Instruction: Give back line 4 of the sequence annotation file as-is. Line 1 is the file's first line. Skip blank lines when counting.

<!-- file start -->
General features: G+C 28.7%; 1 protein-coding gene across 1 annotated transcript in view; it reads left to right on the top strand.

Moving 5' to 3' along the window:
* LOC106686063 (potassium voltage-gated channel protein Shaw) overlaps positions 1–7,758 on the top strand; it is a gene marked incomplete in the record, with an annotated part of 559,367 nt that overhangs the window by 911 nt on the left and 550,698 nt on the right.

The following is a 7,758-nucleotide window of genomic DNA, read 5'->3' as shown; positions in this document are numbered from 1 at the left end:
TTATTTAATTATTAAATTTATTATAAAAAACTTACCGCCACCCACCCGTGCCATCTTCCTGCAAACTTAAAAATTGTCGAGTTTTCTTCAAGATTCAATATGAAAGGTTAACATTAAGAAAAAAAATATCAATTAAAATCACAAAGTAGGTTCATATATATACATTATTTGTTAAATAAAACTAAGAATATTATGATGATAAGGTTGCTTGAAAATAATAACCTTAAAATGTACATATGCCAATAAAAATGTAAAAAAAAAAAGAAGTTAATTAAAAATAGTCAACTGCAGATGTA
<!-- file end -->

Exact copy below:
The following is a 7,758-nucleotide window of genomic DNA, read 5'->3' as shown; positions in this document are numbered from 1 at the left end: